Pandemic stirs complicated feelings for families affected by opioid crisis

Many Americans who have lost a loved one to opioid addiction are grappling with feelings of resentment amid the COVID-19 pandemic, according to PennLive.

With COVID-19 dominating the news cycle and eliciting severely restrictive legislation, these friends and family members are questioning why the opioid crisis — which has killed more than 450,000 Americans since 1999 — has not been met with the same response. They argue there is an epidemic double standard, adding that the nation's opioid epidemic has not been treated as a true health crisis.

"Some people are posting, 'this is terrible that people are dying of this (coronavirus), but wouldn't it be nice if people reacted this way to the opioid epidemic?'" Joanne Clough, whose daughter died of an opioid overdose in 2016, told PennLive. "Some people feel like their kids just didn't matter."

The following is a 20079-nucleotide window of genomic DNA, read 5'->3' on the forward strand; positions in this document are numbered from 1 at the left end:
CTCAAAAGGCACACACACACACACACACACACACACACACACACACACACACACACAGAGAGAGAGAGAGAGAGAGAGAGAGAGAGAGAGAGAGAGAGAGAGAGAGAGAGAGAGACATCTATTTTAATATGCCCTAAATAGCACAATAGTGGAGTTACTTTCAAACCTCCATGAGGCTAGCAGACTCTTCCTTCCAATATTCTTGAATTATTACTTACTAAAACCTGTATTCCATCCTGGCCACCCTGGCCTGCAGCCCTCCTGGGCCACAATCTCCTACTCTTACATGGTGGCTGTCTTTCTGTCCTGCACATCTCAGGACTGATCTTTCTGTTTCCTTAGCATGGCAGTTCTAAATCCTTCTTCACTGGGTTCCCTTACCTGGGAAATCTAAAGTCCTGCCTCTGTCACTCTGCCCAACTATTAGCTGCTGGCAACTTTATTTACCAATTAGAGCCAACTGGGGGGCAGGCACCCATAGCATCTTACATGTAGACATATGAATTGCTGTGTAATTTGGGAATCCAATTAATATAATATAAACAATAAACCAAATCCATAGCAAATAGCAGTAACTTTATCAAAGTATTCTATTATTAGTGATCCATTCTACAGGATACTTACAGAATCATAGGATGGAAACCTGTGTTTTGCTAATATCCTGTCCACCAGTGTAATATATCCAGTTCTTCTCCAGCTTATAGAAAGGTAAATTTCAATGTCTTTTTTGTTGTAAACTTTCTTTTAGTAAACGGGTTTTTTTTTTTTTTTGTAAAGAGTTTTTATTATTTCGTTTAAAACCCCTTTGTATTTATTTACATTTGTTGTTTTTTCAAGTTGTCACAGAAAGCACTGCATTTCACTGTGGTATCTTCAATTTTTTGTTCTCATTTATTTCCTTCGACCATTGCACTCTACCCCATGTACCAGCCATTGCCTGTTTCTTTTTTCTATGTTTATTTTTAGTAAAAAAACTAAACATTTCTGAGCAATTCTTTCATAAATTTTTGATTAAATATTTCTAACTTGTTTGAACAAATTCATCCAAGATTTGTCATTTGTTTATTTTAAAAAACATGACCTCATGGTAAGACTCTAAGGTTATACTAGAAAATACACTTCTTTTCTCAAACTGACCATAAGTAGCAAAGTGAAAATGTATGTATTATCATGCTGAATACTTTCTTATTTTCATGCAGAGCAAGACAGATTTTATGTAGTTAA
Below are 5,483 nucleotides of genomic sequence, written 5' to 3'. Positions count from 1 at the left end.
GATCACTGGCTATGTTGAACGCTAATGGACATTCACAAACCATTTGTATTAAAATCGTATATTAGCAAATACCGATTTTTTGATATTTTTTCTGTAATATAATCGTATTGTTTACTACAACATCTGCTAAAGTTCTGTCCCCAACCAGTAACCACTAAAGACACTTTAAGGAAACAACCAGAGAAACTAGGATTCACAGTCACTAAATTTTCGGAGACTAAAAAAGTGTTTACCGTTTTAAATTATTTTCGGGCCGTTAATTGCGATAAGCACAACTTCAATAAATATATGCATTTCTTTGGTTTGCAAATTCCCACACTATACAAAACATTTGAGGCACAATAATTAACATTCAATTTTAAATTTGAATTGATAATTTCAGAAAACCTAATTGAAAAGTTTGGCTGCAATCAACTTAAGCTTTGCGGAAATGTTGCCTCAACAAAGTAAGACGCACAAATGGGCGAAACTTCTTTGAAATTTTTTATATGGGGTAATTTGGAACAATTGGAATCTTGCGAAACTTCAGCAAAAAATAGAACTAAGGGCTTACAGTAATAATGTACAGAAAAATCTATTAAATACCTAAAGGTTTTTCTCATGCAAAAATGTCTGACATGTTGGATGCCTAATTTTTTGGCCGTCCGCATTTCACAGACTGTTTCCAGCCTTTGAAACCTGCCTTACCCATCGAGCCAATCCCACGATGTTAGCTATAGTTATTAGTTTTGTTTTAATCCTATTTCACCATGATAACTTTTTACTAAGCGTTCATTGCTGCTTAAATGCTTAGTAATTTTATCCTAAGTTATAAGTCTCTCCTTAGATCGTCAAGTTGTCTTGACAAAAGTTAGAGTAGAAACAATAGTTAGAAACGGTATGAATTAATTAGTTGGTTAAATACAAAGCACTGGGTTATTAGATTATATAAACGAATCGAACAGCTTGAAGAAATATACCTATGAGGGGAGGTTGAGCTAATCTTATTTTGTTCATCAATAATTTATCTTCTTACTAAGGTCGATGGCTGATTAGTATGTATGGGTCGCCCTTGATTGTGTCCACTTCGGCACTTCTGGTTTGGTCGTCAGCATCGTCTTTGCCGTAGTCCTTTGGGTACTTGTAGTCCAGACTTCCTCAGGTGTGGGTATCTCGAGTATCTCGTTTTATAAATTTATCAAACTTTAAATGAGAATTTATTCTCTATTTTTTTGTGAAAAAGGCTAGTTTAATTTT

Additionally, the families and friends of people in recovery said they are worried about the possibility of relapse during the pandemic. The drastic spikes in unemployment, dislocation, isolation and social disruption have eliminated support systems for those in recovery, including 12-step meetings, group therapy and inpatient treatment.

More articles on opioids:
Medicaid expansion linked to drop in opioid overdose deaths
ED use of opioid tramadol for back pain doubled from 2007 to 2016
Oklahoma refiles opioid lawsuits against Cardinal, McKesson, AmerisourceBergen

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